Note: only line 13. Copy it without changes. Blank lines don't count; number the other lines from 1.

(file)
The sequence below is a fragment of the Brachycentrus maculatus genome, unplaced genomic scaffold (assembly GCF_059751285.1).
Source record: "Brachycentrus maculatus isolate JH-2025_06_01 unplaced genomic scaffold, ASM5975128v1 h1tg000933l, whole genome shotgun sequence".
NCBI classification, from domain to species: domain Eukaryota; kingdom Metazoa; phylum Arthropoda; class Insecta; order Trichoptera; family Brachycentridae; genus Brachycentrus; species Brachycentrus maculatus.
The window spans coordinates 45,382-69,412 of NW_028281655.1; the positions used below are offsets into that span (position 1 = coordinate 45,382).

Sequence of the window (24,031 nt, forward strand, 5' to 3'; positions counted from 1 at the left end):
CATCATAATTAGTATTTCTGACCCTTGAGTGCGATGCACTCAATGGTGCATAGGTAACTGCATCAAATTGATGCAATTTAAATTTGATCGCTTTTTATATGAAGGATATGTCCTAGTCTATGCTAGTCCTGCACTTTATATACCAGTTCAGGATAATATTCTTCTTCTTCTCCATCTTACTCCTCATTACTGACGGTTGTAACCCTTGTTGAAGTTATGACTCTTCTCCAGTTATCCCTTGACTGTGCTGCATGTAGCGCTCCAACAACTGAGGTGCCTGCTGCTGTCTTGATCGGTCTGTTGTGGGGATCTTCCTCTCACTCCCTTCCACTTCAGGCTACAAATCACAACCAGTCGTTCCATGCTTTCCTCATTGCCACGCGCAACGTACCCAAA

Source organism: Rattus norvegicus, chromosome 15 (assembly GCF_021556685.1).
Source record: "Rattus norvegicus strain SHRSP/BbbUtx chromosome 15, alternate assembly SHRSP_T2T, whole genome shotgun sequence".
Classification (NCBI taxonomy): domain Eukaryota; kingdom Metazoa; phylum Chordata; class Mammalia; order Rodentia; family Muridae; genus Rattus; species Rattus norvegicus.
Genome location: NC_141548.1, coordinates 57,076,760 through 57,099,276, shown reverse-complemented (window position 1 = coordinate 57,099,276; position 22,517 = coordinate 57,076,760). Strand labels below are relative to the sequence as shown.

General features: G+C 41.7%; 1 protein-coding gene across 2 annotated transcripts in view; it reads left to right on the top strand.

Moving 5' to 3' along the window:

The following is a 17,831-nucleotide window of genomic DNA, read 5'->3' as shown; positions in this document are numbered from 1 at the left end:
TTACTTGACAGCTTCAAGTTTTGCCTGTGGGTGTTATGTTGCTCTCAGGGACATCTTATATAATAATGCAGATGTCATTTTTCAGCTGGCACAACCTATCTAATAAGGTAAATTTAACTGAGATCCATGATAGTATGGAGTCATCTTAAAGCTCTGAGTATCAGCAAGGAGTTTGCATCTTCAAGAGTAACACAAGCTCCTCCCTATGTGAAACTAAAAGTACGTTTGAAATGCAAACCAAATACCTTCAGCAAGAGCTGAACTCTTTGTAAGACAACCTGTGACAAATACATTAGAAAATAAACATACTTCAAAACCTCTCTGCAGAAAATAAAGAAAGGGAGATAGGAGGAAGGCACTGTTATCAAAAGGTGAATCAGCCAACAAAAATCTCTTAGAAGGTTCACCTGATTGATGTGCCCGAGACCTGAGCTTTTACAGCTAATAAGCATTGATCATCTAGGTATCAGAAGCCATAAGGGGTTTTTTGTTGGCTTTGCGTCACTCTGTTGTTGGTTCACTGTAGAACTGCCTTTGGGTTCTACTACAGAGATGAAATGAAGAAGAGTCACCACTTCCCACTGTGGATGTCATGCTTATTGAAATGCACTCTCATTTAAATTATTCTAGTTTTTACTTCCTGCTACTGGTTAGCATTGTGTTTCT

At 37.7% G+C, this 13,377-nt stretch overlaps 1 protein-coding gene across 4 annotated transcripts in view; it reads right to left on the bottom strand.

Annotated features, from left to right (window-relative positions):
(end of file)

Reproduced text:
The following is a 17,831-nucleotide window of genomic DNA, read 5'->3' as shown; positions in this document are numbered from 1 at the left end: